Undereducated and overschooled

Anthony Esolen names a common malady:

When my daughter was young, she would often be asked, not usually by fellow homeschoolers, why she kept reading The Lord of the Rings. I told her to reply, “Because I want to know what’s going on in the world.”

That came to my mind today after a discussion I had with a Catholic men’s group at our school. One of the young fellows told me that his professor in Introduction to Sociology — a typical course assigned during orientation to unsuspecting freshmen — expressed her disdain for our twenty-credit Development of Western Civilization Program, required of all students. “You should be studying something that will be of use to you in the Real World,” she said, “like feminist sociology.”

Pause here to allow the laughter to die down.

Homo academicus saecularis sinister, the creature beside whom I have spent all my adult life, is a source of endless entertainment, like a child with wobbly consonants trying to talk serious grownup. I really could not repress the merriment. . . .

I dearly hope that my students will never consider the sand-furrowing child, or the galumphing retriever, or the setting sun, to be anything other than deeply Real, mysteriously and beautifully and achingly Real, and that their encounter with the great poetry and art of the west, not to mention that perennial philosophy of Aristotle, and that wisdom-seeking eros of Plato, and the word of God itself, will confirm them in their love for that Reality. . . .

The college professor who sniffs at the Gilgamesh, Hesiod, Homer, Aeschylus, Sophocles, Pindar, Plato, Aristotle, Livy, Cicero, Virgil, Marcus Aurelius, Augustine, the Torah, the Psalms, the Gospels, and the letters of Saint Paul — just to take the first semester for example — is not overeducated. That professor is undereducated, and overschooled, a deadly combination. Deadly, but common enough, from what I see, and especially common among people who reduce all matters to contemporary partisan politics, as homo academicus saecularis sinister is wont to do.

via Touchstone Magazine – Mere Comments: The Real World.

Final Four?

Well, none of you predicted the Final Four.  I suspect no one in the country predicted the Final Four!  It seems like in every NCAA tournament some little college comes out of nowhere and does really well.  But this year two such underdogs made the Final Four!  The basketball superpowers, including my alma mater Kansas Jayhawks, were all shot down.  So the national champion will be either Virginia Commonwealth, Butler, Connecticut, or Kentucky.  The two big state schools will play each other, and the two little schools will play each other.  So one of the latter will be in the final two.

Predictions?  Are you pulling for the underdogs?  Is anyone for the overdogs, on principle?  I think I will be for Virginia Commonwealth, now that they beat Kansas and now that I live in the Commonwealth of Virginia.  (Not a state, mind you, but a commonwealth.)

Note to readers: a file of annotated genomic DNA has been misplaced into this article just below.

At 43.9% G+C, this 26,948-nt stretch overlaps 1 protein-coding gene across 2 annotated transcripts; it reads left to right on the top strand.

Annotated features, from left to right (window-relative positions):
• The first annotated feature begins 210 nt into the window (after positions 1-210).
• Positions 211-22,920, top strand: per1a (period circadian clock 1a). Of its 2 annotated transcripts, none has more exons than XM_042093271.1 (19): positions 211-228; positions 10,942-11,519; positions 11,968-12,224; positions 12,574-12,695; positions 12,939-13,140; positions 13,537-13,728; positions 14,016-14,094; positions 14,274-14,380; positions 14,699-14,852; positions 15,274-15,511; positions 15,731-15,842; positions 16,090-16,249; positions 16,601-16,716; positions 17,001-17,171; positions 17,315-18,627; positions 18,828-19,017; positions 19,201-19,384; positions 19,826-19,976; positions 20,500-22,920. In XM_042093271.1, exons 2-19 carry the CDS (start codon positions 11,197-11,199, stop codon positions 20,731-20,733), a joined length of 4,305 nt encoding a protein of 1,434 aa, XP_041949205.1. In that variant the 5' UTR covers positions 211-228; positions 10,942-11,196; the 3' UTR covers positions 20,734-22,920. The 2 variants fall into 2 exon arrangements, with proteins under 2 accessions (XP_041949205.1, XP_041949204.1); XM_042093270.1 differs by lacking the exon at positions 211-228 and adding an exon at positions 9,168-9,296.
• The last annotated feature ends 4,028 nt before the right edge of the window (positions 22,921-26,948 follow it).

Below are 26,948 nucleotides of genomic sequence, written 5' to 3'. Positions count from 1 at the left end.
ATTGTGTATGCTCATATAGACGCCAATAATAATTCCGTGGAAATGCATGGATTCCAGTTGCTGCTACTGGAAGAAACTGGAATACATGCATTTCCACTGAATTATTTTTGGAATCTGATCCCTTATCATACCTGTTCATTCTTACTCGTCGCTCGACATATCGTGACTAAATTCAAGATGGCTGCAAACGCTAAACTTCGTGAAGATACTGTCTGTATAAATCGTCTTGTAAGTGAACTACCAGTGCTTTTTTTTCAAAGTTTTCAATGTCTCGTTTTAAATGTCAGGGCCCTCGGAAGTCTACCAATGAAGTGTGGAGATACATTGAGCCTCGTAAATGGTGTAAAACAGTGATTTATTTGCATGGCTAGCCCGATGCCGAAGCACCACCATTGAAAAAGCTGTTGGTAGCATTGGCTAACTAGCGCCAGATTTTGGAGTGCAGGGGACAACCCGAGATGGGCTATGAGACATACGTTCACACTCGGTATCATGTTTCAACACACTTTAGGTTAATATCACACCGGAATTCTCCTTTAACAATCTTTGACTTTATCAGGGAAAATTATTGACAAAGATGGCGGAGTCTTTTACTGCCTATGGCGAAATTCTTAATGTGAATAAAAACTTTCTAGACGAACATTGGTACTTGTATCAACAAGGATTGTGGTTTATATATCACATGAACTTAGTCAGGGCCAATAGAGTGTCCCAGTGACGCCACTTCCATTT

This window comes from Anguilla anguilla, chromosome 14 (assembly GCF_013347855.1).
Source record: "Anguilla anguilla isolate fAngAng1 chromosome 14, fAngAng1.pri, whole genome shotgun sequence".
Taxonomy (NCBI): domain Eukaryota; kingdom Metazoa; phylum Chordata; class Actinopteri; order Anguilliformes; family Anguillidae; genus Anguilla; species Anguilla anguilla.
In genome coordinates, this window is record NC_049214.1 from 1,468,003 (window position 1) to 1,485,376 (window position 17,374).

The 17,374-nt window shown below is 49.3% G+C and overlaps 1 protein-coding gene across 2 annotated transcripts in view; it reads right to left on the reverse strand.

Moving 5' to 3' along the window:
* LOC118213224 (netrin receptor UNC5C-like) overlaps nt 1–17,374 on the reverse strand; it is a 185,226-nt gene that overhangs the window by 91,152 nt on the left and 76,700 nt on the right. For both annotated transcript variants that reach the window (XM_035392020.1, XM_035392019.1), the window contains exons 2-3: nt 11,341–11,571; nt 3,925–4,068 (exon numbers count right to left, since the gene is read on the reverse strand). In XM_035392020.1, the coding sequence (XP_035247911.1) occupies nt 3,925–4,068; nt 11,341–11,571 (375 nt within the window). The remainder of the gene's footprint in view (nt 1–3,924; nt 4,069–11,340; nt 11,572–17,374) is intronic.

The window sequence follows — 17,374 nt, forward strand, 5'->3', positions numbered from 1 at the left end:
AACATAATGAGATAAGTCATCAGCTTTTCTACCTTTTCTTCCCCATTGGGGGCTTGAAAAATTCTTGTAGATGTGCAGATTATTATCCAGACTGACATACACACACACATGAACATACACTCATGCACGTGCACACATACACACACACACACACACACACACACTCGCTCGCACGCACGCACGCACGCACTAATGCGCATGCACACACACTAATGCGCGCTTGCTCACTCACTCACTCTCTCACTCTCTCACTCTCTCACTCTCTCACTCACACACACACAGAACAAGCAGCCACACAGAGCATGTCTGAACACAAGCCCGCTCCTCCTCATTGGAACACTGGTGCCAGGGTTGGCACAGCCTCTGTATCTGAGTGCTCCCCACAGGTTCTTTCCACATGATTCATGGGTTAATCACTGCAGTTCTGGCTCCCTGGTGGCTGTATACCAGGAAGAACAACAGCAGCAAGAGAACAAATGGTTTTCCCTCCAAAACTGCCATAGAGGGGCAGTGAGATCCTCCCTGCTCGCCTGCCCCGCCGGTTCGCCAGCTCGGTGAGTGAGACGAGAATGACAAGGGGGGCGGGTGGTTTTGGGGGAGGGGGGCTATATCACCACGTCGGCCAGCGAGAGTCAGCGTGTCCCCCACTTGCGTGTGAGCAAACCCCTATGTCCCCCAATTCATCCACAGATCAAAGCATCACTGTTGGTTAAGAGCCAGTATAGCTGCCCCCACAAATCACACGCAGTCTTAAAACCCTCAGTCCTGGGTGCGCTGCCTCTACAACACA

2011 Bracket – NCAA Men’s Basketball Tournament History – The Washington Post.

End of the world countdown

We’ve blogged about how radio preacher Harold Camping is predicting that Christ will return on May 21 of this year.  Journalist Kimberly Winston interviewed Mr. Camping and asked him how he calculated the date with such precision:

If preacher Harold Camping is right, that’s the exact date Jesus will return and the righteous will fly up to heaven, leaving behind only their clothes.

That will be followed by five months of fire, brimstone and plagues, with millions of people dying each day and corpses piling in the streets. Finally, on Oct. 21, the world ends exactly as the Book of Revelation says it will — with a bottomless pit, a lake of fire and, at last, a new heaven and new earth. . . .

Asked how he arrived at the date, he opened his Bible to Genesis and said Noah loaded animals into the ark in 4990 B.C., a number he said he arrived at years ago after looking at carbon dating, tree rings and other data. Paging forward to 2 Peter, he read aloud, “one day is with the Lord as a thousand years and a thousand years is one day.”

Leafing back to Genesis, he said that the seven days Noah spent loading the ark was really 7,000 years. He then added 7,000 to 4990 B.C to arrive at 2010. He added one more year, he said, because there is no year one in the Bible.

As for the exact date of May 21, he pointed again to Genesis, which says the flood began on the “17th day of the second month.” According to the Jewish calendar, which he believes God uses, that is May 21.

“Now I am telling you, that gets pretty heavy when you see this coming right out of the Bible,” he said, looking up from his Bible’s dog-eared pages.

via A durable doomsday preacher predicts the world’s end — again – USATODAY.com.